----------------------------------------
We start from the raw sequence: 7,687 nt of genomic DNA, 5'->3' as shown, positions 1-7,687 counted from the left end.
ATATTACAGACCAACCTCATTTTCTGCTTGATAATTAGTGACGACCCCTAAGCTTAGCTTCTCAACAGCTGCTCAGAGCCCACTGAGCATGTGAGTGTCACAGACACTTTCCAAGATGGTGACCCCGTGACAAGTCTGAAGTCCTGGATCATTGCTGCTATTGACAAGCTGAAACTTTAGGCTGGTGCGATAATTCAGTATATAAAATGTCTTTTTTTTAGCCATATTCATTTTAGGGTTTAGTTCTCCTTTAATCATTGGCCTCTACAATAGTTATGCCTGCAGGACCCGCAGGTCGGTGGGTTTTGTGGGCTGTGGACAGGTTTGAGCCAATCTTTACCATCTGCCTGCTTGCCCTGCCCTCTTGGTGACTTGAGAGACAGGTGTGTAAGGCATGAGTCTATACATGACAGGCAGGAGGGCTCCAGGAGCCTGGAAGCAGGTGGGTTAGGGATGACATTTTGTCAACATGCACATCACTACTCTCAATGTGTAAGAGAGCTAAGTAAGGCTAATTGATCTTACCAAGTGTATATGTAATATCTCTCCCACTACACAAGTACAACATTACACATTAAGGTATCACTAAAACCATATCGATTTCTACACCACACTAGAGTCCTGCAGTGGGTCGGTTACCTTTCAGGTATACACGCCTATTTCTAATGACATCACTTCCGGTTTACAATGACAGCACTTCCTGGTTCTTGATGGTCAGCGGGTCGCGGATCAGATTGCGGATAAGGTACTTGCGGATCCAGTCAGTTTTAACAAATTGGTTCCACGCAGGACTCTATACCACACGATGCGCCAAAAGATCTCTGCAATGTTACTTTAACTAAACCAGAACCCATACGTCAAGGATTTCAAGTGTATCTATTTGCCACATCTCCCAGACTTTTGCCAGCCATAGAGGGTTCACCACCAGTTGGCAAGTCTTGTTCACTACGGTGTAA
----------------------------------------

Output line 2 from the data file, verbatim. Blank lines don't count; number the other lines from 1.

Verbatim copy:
ATATTACAGACCAACCTCATTTTCTGCTTGATAATTAGTGACGACCCCTAAGCTTAGCTTCTCAACAGCTGCTCAGAGCCCACTGAGCATGTGAGTGTCACAGACACTTTCCAAGATGGTGACCCCGTGACAAGTCTGAAGTCCTGGATCATTGCTGCTATTGACAAGCTGAAACTTTAGGCTGGTGCGATAATTCAGTATATAAAATGTCTTTTTTTTAGCCATATTCATTTTAGGGTTTAGTTCTCCTTTAATCATTGGCCTCTACAATAGTTATGCCTGCAGGACCCGCAGGTCGGTGGGTTTTGTGGGCTGTGGACAGGTTTGAGCCAATCTTTACCATCTGCCTGCTTGCCCTGCCCTCTTGGTGACTTGAGAGACAGGTGTGTAAGGCATGAGTCTATACATGACAGGCAGGAGGGCTCCAGGAGCCTGGAAGCAGGTGGGTTAGGGATGACATTTTGTCAACATGCACATCACTACTCTCAATGTGTAAGAGAGCTAAGTAAGGCTAATTGATCTTACCAAGTGTATATGTAATATCTCTCCCACTACACAAGTACAACATTACACATTAAGGTATCACTAAAACCATATCGATTTCTACACCACACTAGAGTCCTGCAGTGGGTCGGTTACCTTTCAGGTATACACGCCTATTTCTAATGACATCACTTCCGGTTTACAATGACAGCACTTCCTGGTTCTTGATGGTCAGCGGGTCGCGGATCAGATTGCGGATAAGGTACTTGCGGATCCAGTCAGTTTTAACAAATTGGTTCCACGCAGGACTCTATACCACACGATGCGCCAAAAGATCTCTGCAATGTTACTTTAACTAAACCAGAACCCATACGTCAAGGATTTCAAGTGTATCTATTTGCCACATCTCCCAGACTTTTGCCAGCCATAGAGGGTTCACCACCAGTTGGCAAGTCTTGTTCACTACGGTGTAA